The Infamous Stringdusters

The Infamous Stringdusters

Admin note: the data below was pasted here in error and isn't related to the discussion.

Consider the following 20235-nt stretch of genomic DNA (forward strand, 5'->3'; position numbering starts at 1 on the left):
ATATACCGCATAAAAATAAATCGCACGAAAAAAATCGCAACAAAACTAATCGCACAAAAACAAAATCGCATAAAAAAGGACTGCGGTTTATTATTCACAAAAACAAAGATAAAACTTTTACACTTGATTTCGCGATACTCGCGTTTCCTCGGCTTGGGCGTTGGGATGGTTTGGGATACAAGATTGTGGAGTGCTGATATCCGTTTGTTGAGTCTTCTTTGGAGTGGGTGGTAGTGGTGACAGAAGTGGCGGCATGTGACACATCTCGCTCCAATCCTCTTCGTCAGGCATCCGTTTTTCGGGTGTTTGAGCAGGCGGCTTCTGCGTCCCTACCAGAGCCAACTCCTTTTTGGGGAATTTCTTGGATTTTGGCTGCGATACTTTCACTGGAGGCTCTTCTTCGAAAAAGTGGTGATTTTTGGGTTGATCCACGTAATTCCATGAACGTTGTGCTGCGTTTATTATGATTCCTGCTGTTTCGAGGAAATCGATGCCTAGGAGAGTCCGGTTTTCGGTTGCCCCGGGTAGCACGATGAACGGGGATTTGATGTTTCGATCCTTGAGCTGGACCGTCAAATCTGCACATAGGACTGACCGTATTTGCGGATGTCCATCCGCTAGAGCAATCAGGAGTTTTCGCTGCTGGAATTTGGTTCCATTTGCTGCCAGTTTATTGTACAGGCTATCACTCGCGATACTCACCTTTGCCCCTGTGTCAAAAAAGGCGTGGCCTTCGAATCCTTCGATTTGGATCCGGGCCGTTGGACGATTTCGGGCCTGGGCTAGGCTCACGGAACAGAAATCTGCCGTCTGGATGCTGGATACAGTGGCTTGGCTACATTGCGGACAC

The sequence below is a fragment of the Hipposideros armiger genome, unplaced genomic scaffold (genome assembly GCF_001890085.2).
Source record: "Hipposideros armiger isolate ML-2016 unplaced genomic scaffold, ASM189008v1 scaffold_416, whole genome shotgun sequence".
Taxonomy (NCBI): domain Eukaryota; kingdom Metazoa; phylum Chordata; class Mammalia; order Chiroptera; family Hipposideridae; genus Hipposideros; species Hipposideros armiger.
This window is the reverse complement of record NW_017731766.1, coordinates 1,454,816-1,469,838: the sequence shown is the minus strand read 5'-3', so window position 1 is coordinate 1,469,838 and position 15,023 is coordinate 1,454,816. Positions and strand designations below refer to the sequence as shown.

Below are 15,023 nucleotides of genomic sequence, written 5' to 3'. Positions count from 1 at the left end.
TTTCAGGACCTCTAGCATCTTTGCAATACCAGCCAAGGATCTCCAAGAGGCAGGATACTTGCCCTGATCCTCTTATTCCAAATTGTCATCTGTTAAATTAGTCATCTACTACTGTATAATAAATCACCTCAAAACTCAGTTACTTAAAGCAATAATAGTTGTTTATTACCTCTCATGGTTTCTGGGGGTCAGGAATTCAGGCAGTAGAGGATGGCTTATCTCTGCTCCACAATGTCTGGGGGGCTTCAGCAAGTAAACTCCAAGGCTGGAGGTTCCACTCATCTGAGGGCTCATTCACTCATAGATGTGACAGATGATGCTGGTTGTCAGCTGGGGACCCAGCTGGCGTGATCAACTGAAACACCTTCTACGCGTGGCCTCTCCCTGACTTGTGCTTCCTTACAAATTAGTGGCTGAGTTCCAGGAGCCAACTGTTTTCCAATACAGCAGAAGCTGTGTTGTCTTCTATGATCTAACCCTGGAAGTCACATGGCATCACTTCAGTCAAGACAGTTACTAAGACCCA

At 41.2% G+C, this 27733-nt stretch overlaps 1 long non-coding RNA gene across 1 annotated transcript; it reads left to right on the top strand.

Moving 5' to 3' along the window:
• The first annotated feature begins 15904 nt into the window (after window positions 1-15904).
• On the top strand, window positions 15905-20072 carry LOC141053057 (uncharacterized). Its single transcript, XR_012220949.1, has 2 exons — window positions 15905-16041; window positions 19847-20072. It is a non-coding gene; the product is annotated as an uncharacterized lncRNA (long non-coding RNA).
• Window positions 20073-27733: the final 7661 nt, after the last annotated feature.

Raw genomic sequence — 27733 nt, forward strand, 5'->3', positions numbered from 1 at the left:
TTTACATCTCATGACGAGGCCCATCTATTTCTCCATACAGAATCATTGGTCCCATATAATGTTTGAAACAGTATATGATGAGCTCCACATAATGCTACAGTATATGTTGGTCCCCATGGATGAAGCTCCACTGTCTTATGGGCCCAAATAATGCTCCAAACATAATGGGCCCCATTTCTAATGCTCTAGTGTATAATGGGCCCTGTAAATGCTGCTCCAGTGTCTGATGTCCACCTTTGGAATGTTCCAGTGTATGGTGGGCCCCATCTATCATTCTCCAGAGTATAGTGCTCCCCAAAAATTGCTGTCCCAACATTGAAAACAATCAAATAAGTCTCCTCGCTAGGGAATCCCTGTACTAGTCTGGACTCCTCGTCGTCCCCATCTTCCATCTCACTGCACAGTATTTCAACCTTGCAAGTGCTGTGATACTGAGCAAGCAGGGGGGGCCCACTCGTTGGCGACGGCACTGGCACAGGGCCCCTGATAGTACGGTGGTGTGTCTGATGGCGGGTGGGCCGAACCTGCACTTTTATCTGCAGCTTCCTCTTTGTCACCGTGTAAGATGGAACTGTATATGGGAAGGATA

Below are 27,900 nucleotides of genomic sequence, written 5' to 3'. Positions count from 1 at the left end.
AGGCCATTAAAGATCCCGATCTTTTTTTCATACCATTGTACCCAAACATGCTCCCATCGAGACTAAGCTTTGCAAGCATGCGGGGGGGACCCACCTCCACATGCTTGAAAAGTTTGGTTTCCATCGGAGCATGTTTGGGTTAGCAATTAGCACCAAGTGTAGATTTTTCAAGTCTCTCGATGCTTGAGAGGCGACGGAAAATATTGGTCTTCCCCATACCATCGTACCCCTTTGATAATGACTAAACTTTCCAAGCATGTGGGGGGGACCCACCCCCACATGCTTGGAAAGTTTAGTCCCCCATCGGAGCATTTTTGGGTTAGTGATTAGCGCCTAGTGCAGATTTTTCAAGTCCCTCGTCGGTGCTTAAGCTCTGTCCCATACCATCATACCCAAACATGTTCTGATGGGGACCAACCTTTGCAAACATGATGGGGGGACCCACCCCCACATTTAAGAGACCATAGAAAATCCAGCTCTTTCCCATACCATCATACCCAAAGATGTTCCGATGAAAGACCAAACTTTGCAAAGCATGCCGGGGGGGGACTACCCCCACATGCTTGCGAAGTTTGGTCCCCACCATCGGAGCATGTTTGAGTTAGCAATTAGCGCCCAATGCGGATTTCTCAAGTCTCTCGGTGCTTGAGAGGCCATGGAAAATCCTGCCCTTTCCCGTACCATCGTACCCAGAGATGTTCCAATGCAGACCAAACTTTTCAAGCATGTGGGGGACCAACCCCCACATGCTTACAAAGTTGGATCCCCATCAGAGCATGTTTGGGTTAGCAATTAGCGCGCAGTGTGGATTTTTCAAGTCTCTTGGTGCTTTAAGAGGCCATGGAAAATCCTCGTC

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It's always great to see youngsters take up the bluegrass/acoustic cause and bring it into the future, carrying on the tradition while adding new musical elements. It was great when the Country Gentlemen did it in the 1960s, when the Seldom Scene did it in the 1970s, when the Tony Rice/David Grisman crowd did it in the 1980s, and when Nickel Creek did it in the 1990s, and it's great that the Infamous Stringdusters are doing it in the new century. In truth, despite the Stringdusters' very traditional instrumentation, their music is hardly bluegrass at all; most of the songs on their second, eponymous album are original compositions, none are traditional or classic bluegrass numbers, and many of them have little in common with bluegrass -- the chopping mandolin offbeats and occasional banjo solos are the only really old-school elements that remain. Not that there's anything wrong with that, of course -- at their best, the Infamous Stringdusters are excellent songwriters and even better singers in a sort of newgrass/acoustic country vein, and their best material includes songs like the sprightly but regretful "Won't Be Coming Back," the gorgeously arranged "The Way I See You Now," and the very fine instrumental "Golden Ticket." However, at their worst they have a tendency to let their virtuosity overcome their musical judgment. "When Silence Is the Only Sound," in particular, is so full of fancy chords that its melody ends up meandering aimlessly and never taking any kind of definite shape. However, most of this album treads very deftly on the fine line separating forward-thinking modernism and the old-school verities, and the singing is always first-rate. Recommended.

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